ISLAMABAD, May 7: For the last six years the civic agency of Islamabad has failed to reclaim the prime land along Islamabad Expressway that was gradually taken over by the Defence Housing Authority (DHA) and sold out.
According to senior officials in the Capital Development Authority (CDA), in 2005 the DHA started taking over the prime land in Humak, Sihala and Rawat, which was acquired by the civic agency back in 1963-65 to develop the Islamabad Expressway and an industrial area.
The land was then sold to Bahria Town. It was not until sometimes later in 2006-07 when villagers of these localities registered complaints with the CDA against the occupation.
However, it was too late by the time the CDA started pursuing the matter. Documents available with Dawn show how the DHA then committed to the civic agency in 2006-07 that it would compensate it by allotting about 700 kanals of developed 500 square-yard plots each against nearly 2,500 kanals of undeveloped land it had taken over.
But how the land exchange deal between the two authorities was reached in 2006-07 was unclear because there was no provision in the CDA by-laws to share land.
This was why senior officials in the civic agency saw a flaw right there. “That was their trick. This is millions of rupees worth prime property along the highway. Instead of buying the land, they gave us land in exchange,” said a senior official in the CDA directorate of land.
The reason officials found the deal dodgy was the fact that the 500 square-yard plots that the DHA had offered in exchange at its Phase II Extension project only existed on papers.
“The Phase II extension project of DHA has been shelved. The files are worthless because the property is as undeveloped today as it was six or seven years back,” a source said, explaining how the land acquired by the CDA was worth lots more than the value of the 700-plus kanals offered by the DHA in exchange.
The documents also showed how the authoritative DHA wanted to compensate the Capital Development Authority at the same rate the lands were acquired back in 1963 and 1965 instead of the current market rate.
Under directions from the chief justice of Pakistan, who had taken notice of the case, a sessions judge conducted an inquiry into the matter in January, 2010.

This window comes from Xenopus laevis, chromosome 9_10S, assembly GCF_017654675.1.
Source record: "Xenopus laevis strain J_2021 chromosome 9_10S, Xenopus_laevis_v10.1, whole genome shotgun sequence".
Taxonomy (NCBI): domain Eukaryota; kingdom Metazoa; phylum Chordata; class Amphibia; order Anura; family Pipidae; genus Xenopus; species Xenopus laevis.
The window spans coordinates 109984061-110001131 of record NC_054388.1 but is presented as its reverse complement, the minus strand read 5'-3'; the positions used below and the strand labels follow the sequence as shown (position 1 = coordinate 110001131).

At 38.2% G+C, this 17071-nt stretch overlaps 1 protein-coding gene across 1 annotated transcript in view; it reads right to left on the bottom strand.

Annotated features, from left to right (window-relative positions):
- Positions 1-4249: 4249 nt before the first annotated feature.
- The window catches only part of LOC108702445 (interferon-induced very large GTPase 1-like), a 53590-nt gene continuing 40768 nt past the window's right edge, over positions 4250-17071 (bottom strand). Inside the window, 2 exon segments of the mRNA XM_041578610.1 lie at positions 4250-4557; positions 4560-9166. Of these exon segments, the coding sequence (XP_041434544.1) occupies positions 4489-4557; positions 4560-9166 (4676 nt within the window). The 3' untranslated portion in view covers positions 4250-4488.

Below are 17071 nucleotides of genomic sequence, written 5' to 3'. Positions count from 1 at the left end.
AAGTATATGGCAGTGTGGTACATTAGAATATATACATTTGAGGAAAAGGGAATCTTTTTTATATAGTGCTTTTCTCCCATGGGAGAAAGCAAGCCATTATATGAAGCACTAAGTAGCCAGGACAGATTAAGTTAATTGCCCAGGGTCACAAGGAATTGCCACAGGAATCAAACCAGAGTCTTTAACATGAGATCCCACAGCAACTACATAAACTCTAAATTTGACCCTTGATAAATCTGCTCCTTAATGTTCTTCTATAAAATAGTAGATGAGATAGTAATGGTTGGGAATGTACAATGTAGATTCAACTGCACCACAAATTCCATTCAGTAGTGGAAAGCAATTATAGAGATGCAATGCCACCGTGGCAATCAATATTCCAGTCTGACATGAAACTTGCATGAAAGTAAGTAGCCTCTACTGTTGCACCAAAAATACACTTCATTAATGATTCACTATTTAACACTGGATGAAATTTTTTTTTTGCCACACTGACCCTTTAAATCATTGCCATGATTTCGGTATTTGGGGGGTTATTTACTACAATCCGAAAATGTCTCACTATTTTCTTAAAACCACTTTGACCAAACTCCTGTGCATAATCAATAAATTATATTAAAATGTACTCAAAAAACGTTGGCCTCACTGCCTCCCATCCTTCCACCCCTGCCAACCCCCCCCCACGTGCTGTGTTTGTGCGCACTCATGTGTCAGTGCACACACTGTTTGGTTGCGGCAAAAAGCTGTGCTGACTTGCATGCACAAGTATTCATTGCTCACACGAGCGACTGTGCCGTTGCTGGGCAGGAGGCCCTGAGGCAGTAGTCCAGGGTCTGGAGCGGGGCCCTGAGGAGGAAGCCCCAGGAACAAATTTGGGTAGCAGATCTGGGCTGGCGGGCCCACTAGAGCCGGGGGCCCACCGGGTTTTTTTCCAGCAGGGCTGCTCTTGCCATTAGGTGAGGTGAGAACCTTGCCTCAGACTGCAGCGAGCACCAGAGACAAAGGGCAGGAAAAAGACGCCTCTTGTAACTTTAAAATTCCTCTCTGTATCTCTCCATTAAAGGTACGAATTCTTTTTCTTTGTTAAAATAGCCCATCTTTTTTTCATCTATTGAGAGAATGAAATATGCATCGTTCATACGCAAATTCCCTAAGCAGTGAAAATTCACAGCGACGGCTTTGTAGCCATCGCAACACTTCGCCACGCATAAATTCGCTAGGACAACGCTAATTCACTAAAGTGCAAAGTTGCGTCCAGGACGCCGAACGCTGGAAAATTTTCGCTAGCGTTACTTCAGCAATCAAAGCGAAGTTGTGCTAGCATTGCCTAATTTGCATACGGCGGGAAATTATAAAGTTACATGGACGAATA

The inquiry officer raised objections to the values of properties being exchanged and the fact that the DHA had decided to transfer less plots to the CDA than what had actually being agreed upon.
Worst still, the CDA failed to follow up on the offer given by the DHA. “We lost key properties in 2006-07. And there has been no correspondence since then by CDA with DHA. The Capital Development Authority had decided that the 700 plus kanals offered by the DHA could be auctioned to generate revenues,” explained an official in the CDA planning wing.
The Cabinet Division, which overlooks and supervises operations of the CDA, described the delay in pursuing the case with Defence Housing Authority since last six years as, ‘Glaring act of fraud, mischief, daytime robbery at CDA, causing severe loss to the national exchequer’.
In a recent Board meeting, the CDA chairman directed the member estate and member planning, director estate management and the directorate land to confirm the status and location of the plots allocated by the Defence Housing Authority.
“We are trying to ascertain the status of the case,” said Tahir Shahbaz, the CDA chairman.
Elaborating on why the CDA was revisiting the case, he said: “It was a fraudulent deal from the start. They took prime property from the CDA and gave us land that will probably fetch the authority peanuts.”
The case had been referred to the planning wing to contact the DHA through the director land survey for verification of the site and status of the plots to prepare a comprehensive report.
The documents show how in Sihala the CDA had acquired more than 530 acres in 1963 and 1965.
In Rawat, the total land measuring more than 135 acres was acquired for Islamabad Highway in 1963. And in Humak, 768 acres was acquired to establish an industrial area.
When contacted, the public relations section of the DHA declined to comment.